Improvements on the way
Some improvements are being implemented or in the works. By June 30, the Alliance expects to expand an initiative to integrate mental health clinicians into primary care from the existing six practices to 12 “core primary care sites” in Cambridge, Somerville, Revere, Malden and Everett, Cecere said.
The Alliance is the state’s second-largest “safety net hospital” serving poor patients and those without insurance, and has been seeking ways to tighten operations and reverse years of financial losses on health care operations. Last year it shuttered a psychiatric emergency room service and began treating mentally ill patients in its main ER.
In addition, the Massachusetts Hospital Association is examining the possibility of establishing a statewide Emergency Department Information Exchange, as recommended by an association task force on ER management of opioid drugs, Cecere said.
And Cambridge Health Alliance has established teams of doctors, nurses, social workers, pharmacists and a range of other workers to manage treatment of patients with complex needs, including people with chronic alcoholism. The health system is trying to better identify and track those patients so they can be enrolled in a primary care practice and referred to complex-care management teams, Wardell said in his testimony.
Now, when a patient like “Mr. Smith” shows up in an Alliance ER, “an alert goes out to the complex care team and me,” Seth said. “That is how you can make a followup appointment” with her or another primary care practice, finding a bed in a detox unit if needed.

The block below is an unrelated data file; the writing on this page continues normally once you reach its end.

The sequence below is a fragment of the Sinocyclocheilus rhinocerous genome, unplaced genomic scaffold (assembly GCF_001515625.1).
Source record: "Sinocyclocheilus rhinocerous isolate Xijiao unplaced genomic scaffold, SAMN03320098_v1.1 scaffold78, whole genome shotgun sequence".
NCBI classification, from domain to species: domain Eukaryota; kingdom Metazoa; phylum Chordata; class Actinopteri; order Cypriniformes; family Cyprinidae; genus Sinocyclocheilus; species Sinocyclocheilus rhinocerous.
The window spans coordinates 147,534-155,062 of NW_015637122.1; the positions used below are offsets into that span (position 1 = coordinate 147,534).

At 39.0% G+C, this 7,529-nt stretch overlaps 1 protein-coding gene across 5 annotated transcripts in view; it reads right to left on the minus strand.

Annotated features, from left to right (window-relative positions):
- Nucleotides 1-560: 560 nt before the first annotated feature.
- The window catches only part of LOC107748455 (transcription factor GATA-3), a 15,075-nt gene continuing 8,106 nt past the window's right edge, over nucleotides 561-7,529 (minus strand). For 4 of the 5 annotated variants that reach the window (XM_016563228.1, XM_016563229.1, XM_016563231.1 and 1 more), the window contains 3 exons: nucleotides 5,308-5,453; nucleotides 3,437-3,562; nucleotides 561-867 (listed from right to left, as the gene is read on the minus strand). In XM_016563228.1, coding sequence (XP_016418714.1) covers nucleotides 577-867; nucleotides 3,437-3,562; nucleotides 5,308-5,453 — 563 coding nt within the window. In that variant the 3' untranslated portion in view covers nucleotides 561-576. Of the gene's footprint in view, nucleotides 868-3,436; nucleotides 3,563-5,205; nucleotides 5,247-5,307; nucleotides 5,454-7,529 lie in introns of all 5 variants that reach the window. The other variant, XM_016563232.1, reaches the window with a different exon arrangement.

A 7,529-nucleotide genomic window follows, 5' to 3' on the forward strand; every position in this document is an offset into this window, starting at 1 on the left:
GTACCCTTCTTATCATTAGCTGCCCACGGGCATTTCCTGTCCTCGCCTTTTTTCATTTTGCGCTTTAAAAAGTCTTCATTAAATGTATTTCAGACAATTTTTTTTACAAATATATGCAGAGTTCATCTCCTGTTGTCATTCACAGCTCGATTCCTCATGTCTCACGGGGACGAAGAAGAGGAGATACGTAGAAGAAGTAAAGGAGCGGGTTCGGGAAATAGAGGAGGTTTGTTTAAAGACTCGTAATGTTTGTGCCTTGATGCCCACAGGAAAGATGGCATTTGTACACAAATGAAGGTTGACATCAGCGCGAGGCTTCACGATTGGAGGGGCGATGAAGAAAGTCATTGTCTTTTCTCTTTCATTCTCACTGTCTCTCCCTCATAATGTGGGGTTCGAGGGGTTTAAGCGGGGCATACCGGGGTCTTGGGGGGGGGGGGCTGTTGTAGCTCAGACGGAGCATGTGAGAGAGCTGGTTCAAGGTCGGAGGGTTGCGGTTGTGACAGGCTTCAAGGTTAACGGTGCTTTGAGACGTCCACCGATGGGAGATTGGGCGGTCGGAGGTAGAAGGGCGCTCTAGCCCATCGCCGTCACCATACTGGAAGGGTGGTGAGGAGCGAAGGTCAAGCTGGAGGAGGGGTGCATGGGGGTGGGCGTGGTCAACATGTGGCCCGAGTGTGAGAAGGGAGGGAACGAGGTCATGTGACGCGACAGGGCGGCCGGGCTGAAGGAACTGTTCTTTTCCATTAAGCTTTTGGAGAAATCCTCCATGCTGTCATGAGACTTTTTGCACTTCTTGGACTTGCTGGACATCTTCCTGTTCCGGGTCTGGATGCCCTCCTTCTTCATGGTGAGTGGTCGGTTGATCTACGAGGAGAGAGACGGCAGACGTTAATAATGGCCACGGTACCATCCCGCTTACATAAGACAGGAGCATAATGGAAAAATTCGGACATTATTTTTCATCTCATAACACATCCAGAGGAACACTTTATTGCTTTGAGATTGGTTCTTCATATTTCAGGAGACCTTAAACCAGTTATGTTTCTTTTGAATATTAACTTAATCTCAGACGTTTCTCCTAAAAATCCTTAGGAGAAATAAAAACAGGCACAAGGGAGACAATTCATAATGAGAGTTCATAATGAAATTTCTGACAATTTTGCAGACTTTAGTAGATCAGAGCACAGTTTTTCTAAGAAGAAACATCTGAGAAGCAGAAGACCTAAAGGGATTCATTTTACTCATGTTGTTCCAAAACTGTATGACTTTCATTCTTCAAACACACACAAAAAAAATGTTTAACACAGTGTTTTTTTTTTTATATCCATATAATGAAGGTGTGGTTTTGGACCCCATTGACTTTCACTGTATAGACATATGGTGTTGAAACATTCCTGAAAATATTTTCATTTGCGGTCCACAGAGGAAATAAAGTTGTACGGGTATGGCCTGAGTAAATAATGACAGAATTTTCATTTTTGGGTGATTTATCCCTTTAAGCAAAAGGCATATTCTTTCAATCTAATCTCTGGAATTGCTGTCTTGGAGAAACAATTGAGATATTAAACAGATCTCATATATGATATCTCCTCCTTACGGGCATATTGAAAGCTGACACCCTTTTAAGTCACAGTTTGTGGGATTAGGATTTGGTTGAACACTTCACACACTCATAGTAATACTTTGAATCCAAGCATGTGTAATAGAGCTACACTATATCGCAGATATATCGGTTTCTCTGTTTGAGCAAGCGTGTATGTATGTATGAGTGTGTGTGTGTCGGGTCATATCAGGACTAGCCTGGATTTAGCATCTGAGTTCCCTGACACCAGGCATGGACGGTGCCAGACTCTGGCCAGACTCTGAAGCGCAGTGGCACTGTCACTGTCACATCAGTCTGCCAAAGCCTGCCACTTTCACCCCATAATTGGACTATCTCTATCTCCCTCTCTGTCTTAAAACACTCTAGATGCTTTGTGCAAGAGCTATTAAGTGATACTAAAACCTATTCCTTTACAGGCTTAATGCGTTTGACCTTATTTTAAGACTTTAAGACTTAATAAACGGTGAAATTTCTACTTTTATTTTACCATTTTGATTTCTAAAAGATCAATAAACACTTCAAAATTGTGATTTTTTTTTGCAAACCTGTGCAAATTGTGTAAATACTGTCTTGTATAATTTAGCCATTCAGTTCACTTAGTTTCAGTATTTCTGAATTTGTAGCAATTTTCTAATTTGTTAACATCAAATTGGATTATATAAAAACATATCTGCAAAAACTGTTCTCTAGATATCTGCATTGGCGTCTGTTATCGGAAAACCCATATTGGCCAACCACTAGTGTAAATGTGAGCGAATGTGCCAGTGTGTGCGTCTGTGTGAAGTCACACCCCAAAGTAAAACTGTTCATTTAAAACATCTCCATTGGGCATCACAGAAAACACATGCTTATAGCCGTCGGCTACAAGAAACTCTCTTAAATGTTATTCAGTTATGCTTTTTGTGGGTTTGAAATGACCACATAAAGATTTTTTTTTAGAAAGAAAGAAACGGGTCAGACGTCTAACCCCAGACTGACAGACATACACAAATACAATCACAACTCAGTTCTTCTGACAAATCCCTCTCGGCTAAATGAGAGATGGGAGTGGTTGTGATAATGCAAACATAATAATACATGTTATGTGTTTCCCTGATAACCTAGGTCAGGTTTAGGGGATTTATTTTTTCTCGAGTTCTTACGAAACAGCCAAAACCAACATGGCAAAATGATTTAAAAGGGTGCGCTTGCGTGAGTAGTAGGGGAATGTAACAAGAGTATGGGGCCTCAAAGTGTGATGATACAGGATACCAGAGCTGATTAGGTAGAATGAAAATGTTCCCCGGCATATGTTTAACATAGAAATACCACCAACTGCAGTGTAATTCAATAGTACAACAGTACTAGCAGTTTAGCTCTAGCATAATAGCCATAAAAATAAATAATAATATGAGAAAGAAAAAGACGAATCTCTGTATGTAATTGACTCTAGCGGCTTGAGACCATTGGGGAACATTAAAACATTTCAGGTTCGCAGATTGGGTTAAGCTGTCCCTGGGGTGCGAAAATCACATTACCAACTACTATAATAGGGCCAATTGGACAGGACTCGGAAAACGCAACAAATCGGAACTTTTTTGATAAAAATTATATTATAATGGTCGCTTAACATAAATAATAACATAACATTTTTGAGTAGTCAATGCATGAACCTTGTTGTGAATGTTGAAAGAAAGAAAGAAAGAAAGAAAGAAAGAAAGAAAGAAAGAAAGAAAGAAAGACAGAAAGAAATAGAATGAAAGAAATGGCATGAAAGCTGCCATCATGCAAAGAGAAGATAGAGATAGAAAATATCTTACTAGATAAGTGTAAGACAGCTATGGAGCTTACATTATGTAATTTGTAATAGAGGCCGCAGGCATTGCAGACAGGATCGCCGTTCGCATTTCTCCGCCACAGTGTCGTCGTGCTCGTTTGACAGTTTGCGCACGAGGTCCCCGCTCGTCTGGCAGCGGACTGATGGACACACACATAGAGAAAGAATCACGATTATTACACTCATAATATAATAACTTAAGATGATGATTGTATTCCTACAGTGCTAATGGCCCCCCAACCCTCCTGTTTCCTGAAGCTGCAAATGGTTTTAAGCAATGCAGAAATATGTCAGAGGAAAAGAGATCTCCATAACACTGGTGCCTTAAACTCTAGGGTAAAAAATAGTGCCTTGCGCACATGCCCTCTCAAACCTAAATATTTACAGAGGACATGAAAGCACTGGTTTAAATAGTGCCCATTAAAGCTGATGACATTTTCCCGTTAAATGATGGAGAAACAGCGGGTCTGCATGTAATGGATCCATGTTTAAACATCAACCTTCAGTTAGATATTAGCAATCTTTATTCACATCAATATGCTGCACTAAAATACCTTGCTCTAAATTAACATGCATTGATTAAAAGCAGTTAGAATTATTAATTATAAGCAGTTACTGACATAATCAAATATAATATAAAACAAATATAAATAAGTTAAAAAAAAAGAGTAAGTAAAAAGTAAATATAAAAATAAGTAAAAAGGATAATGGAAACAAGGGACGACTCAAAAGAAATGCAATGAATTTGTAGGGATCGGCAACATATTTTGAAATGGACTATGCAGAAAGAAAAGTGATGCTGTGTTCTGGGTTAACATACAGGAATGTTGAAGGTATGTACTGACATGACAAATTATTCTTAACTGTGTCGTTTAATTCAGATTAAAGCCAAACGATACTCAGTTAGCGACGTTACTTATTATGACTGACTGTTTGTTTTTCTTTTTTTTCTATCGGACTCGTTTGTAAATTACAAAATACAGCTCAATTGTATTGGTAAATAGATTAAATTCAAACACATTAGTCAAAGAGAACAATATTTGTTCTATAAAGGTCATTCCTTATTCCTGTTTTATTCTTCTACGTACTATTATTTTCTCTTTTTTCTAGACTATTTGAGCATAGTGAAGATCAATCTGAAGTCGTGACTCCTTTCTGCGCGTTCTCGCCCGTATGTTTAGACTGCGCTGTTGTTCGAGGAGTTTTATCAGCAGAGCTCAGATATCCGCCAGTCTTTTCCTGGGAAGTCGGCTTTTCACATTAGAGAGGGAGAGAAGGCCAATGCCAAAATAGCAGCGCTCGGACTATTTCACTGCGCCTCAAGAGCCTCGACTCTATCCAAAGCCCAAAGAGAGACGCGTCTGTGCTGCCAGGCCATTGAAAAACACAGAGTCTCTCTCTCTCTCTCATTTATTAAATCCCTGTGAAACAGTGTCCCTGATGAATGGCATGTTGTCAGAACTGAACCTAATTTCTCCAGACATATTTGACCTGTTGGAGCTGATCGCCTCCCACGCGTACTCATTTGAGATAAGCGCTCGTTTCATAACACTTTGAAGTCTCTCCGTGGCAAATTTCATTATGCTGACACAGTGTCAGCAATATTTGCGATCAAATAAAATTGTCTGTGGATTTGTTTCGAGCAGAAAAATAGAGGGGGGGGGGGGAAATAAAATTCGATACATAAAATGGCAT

“There is constant communication. We are not losing them,” she said. “Of course we are not successful all the time … [The patient] may not show up for his appointment.”
Mr. Smith goes to rehab
And what of “Mr. Smith”? By last February, he had visited the Cambridge emergency room 24 times in less than two months – when he disappeared. Then, in a rare episode of communication among different hospitals, the admitting doctor at a Boston hospital contacted Seth’s practice. “Mr. Smith” had been admitted to that hospital and almost died, Seth said.
“The complex care team [at CHA] took over and he didn’t go to the ER for four months,” she said.
“Now, he’s falling through the cracks and he’s back to drinking,” Seth said. Instead of going to the emergency room, though, he’s coming to the Somerville primary care clinic, she said. CHA workers also got him admitted to a rehabilitation program, Seth said.
“We haven’t fixed the problem, but it’s better,” she said. “Patients have to be ready and engaged. While they get ready we can stand by. That’s what we learn.”
In a measure of the obstacles facing her and other doctors, Seth called the up-and-down journey of that patient “a good story.”
Encountering patients like this “surprised me and made me feel helpless,” she said. “You all want to help and you’re not able to. That’s why we came up with this [research presentation]. We are working so hard and we need help.”